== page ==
Henry apologizes for keeping the truth from his son, writing that their family has fought the dangers out there for centuries, and ending with “I love you, and your mother, always.” Millie is tearful reading it, begging John not to go down this road. But John is determined.
John: Saving people, hunting things, I was born to do this.
The callback is so specific it starts to feel too much to me at this point, the very mantra of “Supernatural” repeated here. I get it, that they want to tie this explicitly and specifically to the mothership, but there’s a part of me that wants to watch this as its own show and let it succeed on its own merits.
Millie: You sound just like your daddy. Just come home.
John: I promise.
Ah, the Winchester promise. We know how that goes.
The four connect with Ada, who tells John that he looks like his dad.
She also tells John that all the Men of Letters she knew disappeared 15 years ago. Ada also clues them in to what they – and Samuel – are up against. The Akrida, who tried for centuries to invade their world but were held back by the Men of Letters. Now they’re all gone – and so the Akrida are back. They want to wipe out everyone, including demons and monsters and humans, and take over the world, as the best of monsters do. Samuel was trying to find out where they were coming in (somewhere in Savannah).
Mary: Well then it looks like I have to get to Savannah.
John: We. Looks like we have to get to Savannah.
Mary nods and the foursome set off, and we hear – and see – Dean Winchester again.
Dean: What they didn’t know was that the Akrida weren’t just a threat to Earth, but to all of existence.
The narration continues, once again seemingly directed more to us, the worried audience, than anyone in story.
Dean: Like I told you, there’s gonna be some surprises…but I’ll explain everything. And until then, I’ll keep picking the music.
Another shout out to the “Supernatural” pilot, when Dean reminds Sam that “driver picks the music, shotgun shuts his cakehole.”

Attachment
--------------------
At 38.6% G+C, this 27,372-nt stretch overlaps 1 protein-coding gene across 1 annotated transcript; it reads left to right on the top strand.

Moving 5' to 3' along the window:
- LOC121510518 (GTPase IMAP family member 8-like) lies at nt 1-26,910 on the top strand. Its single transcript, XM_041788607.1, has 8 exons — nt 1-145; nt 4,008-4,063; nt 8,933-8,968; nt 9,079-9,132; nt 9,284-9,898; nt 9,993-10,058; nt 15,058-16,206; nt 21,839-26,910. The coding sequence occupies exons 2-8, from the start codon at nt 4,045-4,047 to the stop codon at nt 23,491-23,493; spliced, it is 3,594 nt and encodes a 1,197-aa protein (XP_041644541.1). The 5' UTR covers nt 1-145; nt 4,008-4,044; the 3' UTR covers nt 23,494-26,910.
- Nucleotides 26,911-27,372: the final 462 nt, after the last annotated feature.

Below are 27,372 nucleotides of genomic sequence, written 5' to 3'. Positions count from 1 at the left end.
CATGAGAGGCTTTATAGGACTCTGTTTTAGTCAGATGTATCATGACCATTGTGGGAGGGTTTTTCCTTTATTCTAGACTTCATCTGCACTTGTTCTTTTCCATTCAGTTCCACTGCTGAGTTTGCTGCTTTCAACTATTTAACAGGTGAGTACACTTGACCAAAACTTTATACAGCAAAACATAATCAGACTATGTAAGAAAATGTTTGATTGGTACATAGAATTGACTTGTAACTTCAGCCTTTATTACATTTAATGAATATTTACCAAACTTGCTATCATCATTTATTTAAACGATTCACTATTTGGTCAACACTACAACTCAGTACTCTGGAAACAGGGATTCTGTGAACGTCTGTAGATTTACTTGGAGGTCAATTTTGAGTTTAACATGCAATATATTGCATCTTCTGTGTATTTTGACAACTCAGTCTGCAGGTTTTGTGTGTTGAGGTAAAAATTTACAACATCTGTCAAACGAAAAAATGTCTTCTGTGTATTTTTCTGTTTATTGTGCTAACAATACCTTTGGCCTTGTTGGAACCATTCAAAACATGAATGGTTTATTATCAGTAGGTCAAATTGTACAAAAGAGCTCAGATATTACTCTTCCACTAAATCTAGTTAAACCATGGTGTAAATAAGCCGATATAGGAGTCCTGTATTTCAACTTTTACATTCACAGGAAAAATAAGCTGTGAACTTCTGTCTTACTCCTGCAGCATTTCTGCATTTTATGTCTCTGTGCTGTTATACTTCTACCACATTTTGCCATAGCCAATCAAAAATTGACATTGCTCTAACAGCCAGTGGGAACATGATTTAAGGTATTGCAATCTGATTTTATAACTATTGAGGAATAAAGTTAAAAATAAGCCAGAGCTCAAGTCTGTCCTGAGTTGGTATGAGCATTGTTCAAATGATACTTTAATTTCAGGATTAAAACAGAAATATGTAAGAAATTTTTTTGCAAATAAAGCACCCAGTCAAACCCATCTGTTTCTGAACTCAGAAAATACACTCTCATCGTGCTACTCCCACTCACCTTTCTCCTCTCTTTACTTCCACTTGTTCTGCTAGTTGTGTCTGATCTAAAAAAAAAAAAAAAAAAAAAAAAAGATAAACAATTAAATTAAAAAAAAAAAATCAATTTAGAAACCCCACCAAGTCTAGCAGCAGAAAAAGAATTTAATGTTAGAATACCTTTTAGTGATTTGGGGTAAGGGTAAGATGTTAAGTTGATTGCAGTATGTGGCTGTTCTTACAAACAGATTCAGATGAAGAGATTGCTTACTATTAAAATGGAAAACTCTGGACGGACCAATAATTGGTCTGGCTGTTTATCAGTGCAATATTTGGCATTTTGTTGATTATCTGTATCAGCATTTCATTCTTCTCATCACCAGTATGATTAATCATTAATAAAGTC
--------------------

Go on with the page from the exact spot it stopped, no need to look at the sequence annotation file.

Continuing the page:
Dean climbs into the Impala – with a pointed (worried?) look at the Samulet hanging from the mirror – and drives off to some classic rock. The typical early days of “Supernatural” ending which made me smile.
The first part of that narration seems like a clue to what might be happening and why Dean is “back.” Could the Akrida be a threat to Heaven too? Or could this be an AU world that’s also threatened? Does it involve some threat to Sam, and that’s why Dean cast that worried glance at the Samulet (and the empty seat beside him?)
I hope so, because I need an explanation of why Dean is back on my TV and Sam is not – because right now, that hurts a lot.
I had so many feelings when the episode ended – especially the first time I saw it, sitting in the giant Empire Ballroom at New York Comic-Con and watching it on the big screen – that I sat there a bit dumbstruck for a few minutes. There’s a remembrance of a beloved crew member, stunt coordinator for the early seasons Lou Bollo, on the screen at the end, making me even more emotional. Lou was an integral part of that episode I got to watch film in the Men of Letters bunker, and I was fascinated to watch him choreograph a fight scene so brilliantly.
So much has changed, I was reminded, and there’s been a lot of loss in the 17 years since “Supernatural” began, and it all ganged up on me as I sat there. Rewatching the episode now, I still feel pretty emotional. And I’m still worried about the show that changed my life that I will love forever, but I also did enjoy this brand-new show and its new cast of characters.
I like the callbacks and homage as long as it it’s not so much that it loses its impact, and I like all four of the “core four” characters. It had enough of a “Supernatural” vibe to seem like it is indeed a prequel, but it was also different – as an ensemble from the start, I want to get to know all four of them (and Millie) and hope that the interrelationships will remain complex.
Drake Rodger was particularly good at making me care about John and showing us his vulnerability as he struggles with guilt and PTSD. I can see both of his future sons in him, a mix of Sam and Dean with both their strengths and vulnerabilities. The chemistry between John and Mary isn’t quite there yet, but I like the comedic moments between Drake and Meg already so that’s a start. Carlos and Latika and Millie are all characters I want to know. So, I’m trusting you, Robbie Thompson, Jensen and Danneel Ackles. I’ll go on this ride with you, hoping that this “Supernatural” universe that’s so beloved to me will stay alive and thriving, and will someday bring Sam and Dean back to me too. Until then, looking forward to the next episode ‘Teach Your Children Well’ on Tuesday and getting to know these characters even better.